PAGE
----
- Do the rules on campaigning by charities need changing?

The existing rules already allow charities to run campaigns, including political campaigns - which is exactly what many charities already do, and very successfully. The only thing charities aren't allowed to do is devote most or all of their resources to political activity on a permanent basis. This maintains a vital distinction between charities and political lobby groups - safeguarding the trust that the general public has in the charitable sector.

- Do you think the campaigning rules, which are based on case law, can be altered without legislative change?

Allowing charities to devote all of their resources to permanent political activity would require a change in the law - as the Charity Commission has made clear. The commission's guidance on the law as it stands was issued in 2004, with questions and answers published this year. With the Government insisting on a third rewrite of the guidance in the space of three years, it looks suspiciously as if ministers are trying to wheedle the commission - which should be independent of political influence - into changing the law by stealth.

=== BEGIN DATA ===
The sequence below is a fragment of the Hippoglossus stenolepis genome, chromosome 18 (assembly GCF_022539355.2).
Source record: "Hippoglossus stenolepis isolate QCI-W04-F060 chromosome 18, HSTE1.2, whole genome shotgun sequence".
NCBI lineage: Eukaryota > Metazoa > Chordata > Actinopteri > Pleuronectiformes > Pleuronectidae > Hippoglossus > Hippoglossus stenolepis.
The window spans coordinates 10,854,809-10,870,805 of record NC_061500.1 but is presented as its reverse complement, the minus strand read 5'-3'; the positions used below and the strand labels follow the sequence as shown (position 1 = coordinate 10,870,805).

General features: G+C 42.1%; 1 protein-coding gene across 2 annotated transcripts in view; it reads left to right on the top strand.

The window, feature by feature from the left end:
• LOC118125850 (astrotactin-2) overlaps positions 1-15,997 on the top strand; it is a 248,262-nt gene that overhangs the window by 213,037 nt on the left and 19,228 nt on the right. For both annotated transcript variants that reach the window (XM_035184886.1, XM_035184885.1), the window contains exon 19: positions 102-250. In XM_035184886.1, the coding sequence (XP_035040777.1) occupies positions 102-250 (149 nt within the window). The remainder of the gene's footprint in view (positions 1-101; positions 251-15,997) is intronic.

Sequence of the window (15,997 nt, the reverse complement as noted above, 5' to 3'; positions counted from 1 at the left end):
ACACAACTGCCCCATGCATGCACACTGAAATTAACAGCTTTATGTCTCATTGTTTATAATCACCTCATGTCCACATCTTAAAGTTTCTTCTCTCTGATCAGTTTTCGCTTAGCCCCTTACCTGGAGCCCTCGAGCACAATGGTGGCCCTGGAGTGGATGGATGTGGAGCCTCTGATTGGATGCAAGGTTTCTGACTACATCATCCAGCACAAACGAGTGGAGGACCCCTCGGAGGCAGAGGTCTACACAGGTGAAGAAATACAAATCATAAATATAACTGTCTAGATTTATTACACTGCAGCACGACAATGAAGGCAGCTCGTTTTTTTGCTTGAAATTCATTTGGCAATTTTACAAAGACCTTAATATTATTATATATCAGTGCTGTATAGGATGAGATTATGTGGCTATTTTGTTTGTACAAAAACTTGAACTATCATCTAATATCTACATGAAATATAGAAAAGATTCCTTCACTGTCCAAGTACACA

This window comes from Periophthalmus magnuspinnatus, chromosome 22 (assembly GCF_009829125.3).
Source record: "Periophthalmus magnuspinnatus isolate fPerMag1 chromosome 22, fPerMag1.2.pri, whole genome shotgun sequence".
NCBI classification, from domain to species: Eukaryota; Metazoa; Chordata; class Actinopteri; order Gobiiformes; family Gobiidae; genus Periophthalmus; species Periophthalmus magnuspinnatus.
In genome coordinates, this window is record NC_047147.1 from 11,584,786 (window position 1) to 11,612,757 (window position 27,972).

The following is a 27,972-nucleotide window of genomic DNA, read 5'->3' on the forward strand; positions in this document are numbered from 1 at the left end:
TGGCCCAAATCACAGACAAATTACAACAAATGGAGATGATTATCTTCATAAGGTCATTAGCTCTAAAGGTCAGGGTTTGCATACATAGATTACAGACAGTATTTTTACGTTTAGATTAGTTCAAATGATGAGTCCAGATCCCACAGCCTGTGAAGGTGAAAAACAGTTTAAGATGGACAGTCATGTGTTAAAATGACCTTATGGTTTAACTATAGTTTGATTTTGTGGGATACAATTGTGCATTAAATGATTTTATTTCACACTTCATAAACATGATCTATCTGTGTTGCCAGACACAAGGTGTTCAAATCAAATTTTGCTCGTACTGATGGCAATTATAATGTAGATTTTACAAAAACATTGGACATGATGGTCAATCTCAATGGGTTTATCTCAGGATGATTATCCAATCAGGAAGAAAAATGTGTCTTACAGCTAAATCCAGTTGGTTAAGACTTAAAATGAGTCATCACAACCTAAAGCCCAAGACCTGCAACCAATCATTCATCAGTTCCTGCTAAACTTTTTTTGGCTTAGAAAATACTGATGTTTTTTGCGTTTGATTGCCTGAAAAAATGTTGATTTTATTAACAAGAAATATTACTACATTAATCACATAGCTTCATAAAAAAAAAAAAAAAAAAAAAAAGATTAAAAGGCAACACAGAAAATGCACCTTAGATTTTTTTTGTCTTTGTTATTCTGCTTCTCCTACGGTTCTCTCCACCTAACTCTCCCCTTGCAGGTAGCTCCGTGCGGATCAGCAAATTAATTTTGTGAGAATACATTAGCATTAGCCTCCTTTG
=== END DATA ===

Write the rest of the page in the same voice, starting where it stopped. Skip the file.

- Should charities be allowed to dedicate all of their resources to campaigning?

Charities are already allowed to dedicate 100 per cent of their resources to non-political campaigning. Political campaigning is a different matter - but even here a charity can devote all of its resources on a temporary basis if this serves the charity's purposes. However, if political activity takes over completely, those core charitable purposes are being left behind, and the Charity Commission would be left in the absurd position of having to decide whether a purely political outfit served the public interest or not.

- In practice, would there be a difference between a charity giving all of its resources to political campaigning and having a political purpose?